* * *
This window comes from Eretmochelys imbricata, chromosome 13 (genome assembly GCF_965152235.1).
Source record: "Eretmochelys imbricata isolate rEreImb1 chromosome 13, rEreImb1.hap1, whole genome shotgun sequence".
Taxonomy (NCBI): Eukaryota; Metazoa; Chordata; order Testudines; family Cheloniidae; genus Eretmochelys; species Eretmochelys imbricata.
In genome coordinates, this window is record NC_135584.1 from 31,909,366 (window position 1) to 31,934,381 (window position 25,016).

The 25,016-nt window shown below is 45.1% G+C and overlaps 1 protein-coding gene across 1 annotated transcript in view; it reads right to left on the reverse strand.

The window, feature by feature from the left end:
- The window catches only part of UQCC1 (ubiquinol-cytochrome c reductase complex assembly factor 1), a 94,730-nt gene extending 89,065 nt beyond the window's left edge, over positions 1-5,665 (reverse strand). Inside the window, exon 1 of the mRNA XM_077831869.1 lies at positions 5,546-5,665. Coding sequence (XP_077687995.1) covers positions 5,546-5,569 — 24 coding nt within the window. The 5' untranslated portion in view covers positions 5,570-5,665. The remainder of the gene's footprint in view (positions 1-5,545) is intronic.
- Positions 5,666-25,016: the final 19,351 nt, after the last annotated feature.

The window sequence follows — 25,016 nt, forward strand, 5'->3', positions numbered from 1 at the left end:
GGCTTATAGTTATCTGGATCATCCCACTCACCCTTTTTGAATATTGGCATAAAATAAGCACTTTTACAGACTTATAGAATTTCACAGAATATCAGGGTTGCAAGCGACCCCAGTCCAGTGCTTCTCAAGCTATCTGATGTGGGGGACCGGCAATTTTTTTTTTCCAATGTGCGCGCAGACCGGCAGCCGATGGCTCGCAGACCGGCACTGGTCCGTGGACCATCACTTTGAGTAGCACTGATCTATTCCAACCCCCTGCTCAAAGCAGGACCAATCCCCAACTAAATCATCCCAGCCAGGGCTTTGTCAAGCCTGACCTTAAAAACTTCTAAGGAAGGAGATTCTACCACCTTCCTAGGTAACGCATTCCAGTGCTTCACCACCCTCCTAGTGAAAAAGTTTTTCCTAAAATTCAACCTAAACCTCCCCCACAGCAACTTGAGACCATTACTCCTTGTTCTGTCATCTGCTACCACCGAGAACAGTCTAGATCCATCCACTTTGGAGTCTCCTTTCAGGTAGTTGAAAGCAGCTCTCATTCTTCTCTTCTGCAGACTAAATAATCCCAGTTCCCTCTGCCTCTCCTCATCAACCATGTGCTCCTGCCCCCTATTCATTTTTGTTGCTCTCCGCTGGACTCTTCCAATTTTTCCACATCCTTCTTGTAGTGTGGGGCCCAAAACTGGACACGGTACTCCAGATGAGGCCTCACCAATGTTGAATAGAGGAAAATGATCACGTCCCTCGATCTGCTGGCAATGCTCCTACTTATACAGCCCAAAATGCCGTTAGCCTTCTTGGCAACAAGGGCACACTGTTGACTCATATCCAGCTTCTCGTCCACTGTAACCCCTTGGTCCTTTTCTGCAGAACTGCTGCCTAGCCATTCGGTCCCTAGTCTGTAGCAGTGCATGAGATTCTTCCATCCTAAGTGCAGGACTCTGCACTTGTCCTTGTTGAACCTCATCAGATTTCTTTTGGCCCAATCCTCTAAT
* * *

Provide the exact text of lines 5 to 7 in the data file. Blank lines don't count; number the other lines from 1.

The 25,016-nt window shown below is 45.1% G+C and overlaps 1 protein-coding gene across 1 annotated transcript in view; it reads right to left on the reverse strand.

The window, feature by feature from the left end:
- The window catches only part of UQCC1 (ubiquinol-cytochrome c reductase complex assembly factor 1), a 94,730-nt gene extending 89,065 nt beyond the window's left edge, over positions 1-5,665 (reverse strand). Inside the window, exon 1 of the mRNA XM_077831869.1 lies at positions 5,546-5,665. Coding sequence (XP_077687995.1) covers positions 5,546-5,569 — 24 coding nt within the window. The 5' untranslated portion in view covers positions 5,570-5,665. The remainder of the gene's footprint in view (positions 1-5,545) is intronic.